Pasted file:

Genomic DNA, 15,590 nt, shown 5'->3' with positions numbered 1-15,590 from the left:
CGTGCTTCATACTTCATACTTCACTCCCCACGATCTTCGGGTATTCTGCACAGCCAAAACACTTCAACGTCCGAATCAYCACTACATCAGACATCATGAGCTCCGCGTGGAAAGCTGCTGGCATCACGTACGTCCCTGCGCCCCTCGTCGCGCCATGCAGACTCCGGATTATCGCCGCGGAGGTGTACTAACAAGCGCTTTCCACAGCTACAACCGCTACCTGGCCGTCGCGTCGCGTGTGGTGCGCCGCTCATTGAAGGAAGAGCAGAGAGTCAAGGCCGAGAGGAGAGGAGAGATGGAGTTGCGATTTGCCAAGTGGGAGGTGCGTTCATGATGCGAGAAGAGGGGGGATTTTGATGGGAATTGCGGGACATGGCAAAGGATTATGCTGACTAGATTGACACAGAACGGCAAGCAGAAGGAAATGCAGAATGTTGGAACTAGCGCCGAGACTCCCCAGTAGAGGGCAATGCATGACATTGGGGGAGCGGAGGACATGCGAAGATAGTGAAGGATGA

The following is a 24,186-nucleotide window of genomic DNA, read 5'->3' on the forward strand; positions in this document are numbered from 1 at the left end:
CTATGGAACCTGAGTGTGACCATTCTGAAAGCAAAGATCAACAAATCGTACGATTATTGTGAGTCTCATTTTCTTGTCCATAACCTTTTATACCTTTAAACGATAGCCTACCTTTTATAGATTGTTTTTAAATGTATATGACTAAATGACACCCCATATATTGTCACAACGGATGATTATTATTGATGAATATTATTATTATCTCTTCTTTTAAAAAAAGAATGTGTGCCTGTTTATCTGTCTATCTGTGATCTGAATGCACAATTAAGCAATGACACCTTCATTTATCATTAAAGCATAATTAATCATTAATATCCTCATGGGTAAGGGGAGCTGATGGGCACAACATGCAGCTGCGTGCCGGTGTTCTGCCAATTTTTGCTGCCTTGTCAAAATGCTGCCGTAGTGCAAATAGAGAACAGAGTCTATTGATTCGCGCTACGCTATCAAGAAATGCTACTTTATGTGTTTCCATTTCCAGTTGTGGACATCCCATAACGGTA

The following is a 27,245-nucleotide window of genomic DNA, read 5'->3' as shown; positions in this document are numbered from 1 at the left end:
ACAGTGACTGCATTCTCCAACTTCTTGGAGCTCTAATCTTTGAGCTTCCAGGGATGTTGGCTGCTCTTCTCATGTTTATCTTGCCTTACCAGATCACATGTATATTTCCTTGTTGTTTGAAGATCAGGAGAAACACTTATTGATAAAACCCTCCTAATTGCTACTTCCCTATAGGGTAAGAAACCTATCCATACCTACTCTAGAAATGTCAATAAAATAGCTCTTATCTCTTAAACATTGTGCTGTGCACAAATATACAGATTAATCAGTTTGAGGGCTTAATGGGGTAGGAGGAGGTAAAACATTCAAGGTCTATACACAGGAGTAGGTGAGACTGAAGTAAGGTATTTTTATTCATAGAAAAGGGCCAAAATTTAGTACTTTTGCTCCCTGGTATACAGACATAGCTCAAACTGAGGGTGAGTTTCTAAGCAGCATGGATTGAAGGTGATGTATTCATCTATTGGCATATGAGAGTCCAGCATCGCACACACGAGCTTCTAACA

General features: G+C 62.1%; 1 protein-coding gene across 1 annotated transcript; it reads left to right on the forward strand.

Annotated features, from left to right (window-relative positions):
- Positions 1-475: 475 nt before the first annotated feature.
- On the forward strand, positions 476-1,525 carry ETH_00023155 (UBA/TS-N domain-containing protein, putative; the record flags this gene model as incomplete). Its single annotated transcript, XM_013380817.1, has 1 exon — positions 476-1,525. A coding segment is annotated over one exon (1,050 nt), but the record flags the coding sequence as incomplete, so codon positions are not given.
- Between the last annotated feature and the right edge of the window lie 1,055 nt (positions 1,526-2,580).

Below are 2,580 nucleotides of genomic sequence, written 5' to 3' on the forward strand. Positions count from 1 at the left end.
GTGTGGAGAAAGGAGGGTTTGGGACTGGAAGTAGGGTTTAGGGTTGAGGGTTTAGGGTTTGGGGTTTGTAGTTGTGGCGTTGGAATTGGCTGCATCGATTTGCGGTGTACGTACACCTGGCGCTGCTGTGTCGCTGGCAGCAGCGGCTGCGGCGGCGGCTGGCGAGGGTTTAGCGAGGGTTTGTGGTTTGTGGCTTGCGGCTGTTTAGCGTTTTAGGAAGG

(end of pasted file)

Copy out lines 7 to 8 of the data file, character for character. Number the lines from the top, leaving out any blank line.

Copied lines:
General features: G+C 62.1%; 1 protein-coding gene across 1 annotated transcript; it reads left to right on the forward strand.

Annotated features, from left to right (window-relative positions):